Installation was a breeze. I have read many negative comments online regarding their drivers, but these tend to go back to 2012 when the unit was initially released. Two years later, I can only assume that they fixed a lot of those issues because I had no problems downloading and installing the current drivers on a Win7 Lenovo laptop that I use with the unit. Once the drivers were installed, I set the Scarlet as the default audio device and then plugged it into a USB port using the included cable, immediately a green light went on the unit.
As a DAC, I found the quality to be very clean. I've got tons of listening experience with various DACs, ranging from bad to good and a lot of the good qualities I'm used to from good DACs are found here. No noise, a wide sound stage; the DAC is very accurate. The only negative here is that the unit's sample rate tops at 96kHz, which is fine for most audiophiles but it's interesting since the Cirrus Logic chip used here supports up to 192kHz sampling rate (perhaps it's a limitation on this box due to the unit being USB-powered). The 1/4" analog output stage of this box is also very clean and I also use the scarlet's analog outputs to connect to my HiFi receiver whenever I want to play music from my cloud over my home HiFi system, and it sounds great. Here are my comments on the headphone amp alone (which unfortunately isn't as amazing as everything else on this box):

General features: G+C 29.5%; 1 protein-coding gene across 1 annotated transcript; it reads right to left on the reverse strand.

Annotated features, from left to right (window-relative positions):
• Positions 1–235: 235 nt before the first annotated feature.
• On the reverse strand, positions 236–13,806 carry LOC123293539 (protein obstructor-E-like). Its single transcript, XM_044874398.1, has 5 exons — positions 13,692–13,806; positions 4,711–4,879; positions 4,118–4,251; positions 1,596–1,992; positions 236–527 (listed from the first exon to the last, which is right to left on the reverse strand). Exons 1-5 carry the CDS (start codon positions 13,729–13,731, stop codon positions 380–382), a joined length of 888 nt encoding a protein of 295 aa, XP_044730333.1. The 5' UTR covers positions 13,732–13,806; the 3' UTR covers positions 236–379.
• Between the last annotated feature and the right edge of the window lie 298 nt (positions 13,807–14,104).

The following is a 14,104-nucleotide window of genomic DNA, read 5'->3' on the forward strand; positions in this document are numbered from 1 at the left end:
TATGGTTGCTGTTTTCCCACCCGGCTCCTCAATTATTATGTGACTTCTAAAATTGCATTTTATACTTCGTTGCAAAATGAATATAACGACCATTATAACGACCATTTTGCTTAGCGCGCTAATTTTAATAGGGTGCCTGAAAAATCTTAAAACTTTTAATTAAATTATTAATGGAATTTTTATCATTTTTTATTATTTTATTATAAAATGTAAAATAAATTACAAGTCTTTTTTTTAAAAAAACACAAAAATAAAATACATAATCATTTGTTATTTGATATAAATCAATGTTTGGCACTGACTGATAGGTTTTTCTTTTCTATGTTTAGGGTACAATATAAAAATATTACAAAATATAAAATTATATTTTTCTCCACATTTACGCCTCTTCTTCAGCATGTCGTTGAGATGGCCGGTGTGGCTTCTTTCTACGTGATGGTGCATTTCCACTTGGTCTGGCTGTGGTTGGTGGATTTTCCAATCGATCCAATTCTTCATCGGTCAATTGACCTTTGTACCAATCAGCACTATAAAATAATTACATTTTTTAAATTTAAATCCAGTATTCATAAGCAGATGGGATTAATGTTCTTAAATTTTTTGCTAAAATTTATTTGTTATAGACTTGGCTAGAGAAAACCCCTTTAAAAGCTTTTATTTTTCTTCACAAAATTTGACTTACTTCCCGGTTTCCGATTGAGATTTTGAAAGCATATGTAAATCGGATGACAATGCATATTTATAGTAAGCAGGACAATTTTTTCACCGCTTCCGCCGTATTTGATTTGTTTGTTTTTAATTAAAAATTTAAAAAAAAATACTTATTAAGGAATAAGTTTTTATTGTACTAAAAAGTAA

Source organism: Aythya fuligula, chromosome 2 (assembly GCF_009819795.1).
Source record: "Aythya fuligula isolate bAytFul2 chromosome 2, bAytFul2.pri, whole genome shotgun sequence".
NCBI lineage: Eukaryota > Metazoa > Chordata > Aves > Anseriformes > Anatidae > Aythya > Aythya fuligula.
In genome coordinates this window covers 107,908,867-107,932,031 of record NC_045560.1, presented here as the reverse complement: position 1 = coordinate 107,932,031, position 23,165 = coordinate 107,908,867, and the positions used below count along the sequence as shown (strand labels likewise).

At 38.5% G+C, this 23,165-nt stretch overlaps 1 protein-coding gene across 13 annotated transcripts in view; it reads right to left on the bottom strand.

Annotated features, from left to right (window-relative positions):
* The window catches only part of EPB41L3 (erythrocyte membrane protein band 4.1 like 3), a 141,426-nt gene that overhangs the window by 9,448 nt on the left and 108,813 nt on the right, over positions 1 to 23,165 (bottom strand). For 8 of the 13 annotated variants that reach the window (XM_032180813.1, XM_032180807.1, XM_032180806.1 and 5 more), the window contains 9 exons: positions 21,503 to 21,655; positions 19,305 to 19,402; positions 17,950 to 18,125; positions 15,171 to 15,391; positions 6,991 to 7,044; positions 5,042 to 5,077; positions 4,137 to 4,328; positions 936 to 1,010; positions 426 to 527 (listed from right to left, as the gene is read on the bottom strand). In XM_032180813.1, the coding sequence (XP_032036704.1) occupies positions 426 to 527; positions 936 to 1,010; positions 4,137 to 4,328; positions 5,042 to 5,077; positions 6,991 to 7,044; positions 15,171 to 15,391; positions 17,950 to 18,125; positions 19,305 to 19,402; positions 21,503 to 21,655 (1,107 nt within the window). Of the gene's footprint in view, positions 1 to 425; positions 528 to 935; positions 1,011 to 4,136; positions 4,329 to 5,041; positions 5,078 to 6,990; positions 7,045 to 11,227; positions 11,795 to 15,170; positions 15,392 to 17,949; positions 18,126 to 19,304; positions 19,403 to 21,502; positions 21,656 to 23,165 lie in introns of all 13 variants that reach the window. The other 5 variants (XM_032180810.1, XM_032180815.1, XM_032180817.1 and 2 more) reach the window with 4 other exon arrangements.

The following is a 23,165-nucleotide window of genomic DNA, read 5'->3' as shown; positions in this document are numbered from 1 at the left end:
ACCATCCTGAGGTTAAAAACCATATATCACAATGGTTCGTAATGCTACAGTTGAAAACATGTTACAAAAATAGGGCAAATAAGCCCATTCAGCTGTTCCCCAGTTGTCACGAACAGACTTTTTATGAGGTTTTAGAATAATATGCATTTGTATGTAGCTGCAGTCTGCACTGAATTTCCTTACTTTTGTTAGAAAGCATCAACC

I played back some audio from the cloud (Google music library) and listened to the following IEMs/Headphones: Samsung Galaxy 5 earbuds (which are very good for OEM earbuds), Klipsch S4A, Grado SR80i, and my Beyerdynamic DT770 Pro (80 ohms). The headphone amp is able to drive the IEMs without any problems, and it handled the Grados really well (although I found the quality to be a bit grainy as I pushed the level up a bit higher than my normal listening levels). I was able to drive my Beyer 770s fine as well, but again, the sound was a bit grainy as I pushed the levels up past a nominal level; with higher quality amps, you usually hear a well-defined, non-distorted signal (that simply becomes too loud to handle). It seems the headphone amp in the unit is clean, but past nominal levels with low impedance headphones and IEMs, the quality starts to suffer; the audio starts to distort a bit (I didn't even bother trying my Sennheiser 650s on it).